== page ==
Sensitivity and Reliability of Diatom Metrics and Guilds in Detecting the Impact of Urbanization on Streams

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Ecological Indicators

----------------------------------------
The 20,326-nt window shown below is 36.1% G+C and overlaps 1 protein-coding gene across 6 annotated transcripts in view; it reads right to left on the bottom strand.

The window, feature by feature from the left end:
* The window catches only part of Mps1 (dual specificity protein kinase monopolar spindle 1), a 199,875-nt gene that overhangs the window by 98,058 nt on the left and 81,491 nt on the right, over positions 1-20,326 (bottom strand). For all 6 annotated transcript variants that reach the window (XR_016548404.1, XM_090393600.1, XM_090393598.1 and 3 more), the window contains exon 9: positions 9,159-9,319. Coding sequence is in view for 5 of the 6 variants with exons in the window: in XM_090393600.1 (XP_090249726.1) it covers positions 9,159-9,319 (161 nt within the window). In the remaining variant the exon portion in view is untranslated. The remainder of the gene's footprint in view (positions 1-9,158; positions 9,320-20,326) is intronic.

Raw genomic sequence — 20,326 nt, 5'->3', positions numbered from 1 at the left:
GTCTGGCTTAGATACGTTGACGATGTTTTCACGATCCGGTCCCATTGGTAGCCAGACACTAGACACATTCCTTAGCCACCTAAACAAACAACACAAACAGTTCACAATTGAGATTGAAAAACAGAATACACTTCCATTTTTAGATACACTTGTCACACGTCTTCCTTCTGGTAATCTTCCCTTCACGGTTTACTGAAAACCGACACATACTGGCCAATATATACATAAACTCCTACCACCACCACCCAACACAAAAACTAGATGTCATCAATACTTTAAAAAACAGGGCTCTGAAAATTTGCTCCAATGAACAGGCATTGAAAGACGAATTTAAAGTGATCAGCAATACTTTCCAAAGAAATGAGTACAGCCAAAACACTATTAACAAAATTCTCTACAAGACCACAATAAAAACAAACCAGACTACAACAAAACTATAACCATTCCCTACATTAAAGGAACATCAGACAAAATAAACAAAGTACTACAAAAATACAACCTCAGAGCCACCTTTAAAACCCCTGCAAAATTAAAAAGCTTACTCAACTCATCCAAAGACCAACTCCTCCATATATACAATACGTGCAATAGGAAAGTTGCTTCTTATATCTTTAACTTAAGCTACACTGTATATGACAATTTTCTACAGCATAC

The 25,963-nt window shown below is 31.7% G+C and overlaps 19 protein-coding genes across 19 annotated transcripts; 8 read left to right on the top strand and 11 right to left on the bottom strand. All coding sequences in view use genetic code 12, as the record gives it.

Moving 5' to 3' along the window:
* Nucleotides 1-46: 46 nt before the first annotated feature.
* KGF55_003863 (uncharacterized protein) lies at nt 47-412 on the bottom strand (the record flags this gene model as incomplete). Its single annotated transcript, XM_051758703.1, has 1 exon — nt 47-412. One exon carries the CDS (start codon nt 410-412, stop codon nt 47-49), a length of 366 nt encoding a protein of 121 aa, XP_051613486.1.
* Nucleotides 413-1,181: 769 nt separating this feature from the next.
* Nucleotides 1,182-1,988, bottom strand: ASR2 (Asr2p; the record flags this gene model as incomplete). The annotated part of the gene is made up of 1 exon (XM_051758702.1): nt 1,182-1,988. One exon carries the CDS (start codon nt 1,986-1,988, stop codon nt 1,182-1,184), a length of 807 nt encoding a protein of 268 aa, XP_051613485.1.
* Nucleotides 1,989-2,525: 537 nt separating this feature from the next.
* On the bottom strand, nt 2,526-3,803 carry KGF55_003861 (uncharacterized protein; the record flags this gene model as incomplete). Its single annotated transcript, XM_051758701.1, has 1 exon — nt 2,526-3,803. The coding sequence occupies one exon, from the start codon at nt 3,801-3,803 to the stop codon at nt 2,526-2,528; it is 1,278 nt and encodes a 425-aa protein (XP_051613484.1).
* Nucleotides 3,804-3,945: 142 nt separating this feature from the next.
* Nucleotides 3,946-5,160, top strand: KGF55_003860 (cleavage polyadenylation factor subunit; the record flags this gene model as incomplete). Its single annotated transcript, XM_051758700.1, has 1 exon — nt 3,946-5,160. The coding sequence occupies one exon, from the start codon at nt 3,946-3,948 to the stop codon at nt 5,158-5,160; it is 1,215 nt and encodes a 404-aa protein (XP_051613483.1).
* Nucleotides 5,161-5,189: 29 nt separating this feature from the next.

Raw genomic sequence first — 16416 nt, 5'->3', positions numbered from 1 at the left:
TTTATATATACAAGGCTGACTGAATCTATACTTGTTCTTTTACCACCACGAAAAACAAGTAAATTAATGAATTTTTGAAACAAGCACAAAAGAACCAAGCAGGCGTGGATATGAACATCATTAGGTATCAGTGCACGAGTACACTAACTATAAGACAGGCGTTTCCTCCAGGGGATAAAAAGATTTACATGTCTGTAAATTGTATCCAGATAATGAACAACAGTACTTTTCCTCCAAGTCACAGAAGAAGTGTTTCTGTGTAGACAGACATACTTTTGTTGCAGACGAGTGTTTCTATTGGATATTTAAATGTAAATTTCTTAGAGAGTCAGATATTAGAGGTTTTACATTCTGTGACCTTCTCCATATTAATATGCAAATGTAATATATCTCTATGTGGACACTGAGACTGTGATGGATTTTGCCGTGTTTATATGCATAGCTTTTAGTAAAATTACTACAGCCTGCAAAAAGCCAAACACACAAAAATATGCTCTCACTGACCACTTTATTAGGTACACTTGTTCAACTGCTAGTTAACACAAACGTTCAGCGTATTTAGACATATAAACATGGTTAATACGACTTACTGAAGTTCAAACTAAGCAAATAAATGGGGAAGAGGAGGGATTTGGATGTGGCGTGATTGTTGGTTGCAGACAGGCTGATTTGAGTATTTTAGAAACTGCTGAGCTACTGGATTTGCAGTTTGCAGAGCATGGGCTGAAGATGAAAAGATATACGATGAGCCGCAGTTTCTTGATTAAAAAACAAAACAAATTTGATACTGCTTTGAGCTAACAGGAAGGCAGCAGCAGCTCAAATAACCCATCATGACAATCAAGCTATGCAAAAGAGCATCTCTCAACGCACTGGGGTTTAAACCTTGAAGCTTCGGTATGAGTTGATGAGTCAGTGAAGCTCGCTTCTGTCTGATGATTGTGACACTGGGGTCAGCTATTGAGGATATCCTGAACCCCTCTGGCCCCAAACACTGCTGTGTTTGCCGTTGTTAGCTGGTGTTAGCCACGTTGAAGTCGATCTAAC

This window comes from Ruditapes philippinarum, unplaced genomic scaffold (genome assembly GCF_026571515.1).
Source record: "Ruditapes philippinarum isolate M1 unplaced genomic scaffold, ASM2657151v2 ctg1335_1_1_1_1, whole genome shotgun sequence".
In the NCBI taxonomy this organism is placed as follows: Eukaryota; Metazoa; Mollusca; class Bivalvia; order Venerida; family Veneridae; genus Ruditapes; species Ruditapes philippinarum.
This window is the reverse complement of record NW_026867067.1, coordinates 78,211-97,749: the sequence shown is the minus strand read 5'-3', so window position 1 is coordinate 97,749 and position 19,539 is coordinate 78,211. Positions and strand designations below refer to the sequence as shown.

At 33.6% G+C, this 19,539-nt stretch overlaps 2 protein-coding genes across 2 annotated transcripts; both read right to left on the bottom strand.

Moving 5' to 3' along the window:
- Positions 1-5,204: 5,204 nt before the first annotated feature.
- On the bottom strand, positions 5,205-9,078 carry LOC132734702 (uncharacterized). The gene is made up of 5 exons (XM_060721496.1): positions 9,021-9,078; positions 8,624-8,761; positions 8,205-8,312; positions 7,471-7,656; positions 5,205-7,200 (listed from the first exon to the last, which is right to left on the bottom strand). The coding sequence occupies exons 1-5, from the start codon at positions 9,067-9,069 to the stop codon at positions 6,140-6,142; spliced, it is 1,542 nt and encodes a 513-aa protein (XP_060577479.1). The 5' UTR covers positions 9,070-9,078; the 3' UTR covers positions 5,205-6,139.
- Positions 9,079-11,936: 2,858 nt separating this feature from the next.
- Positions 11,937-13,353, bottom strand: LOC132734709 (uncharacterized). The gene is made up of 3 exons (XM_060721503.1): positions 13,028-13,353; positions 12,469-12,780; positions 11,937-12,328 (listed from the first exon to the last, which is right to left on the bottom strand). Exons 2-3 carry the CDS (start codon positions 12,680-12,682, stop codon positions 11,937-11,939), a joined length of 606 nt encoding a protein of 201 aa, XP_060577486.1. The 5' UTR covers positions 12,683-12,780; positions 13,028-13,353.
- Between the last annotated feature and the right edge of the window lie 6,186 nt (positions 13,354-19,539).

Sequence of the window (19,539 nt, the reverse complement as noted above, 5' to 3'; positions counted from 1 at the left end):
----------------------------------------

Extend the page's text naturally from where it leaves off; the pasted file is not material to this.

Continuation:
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The impact of land use changes on stream biota is the major concern of aquatic biodiversity conservation in the context of the rapid global population growth. Benthic diatoms are good indicators to detect land use impact and provide insights into environmental management. However, the impact of urbanization on benthic diatoms has not been well understood in China. In the hope of promoting the understanding of this issue, a research program is designed to examine the responses of selected diatom metrics to urbanization in the Qiantang River Basin. The study identifies a total of 143 taxa belonging to 34 genera and 20 families, with an average of 32 taxa per site. It shows that urbanization greatly has degraded stream chemical and physical quality in terms of high nutrients concentration and fine sediments. Meanwhile, the redundancy analysis reveals that urban stream diatom compositions are mainly associated with %Urban, TN, COD and WD. A total of three metrics (Simpson’s index, Shannon-Wiener index and TDI) and two guilds (%Stalked individuals and %Prostrate individuals) respond to urbanization significantly, and their variations are explained more by land uses at watershed scale than by those at local scale. Watershed land use (% Urban and % Forest) and nutrients (TN) explain 55% of the variation in TDI. The results of the study highlight the sensitive responses of diatom metrics and guilds to urbanization, which may provide effective tools in the assessment of urbanization impact on streams in China.


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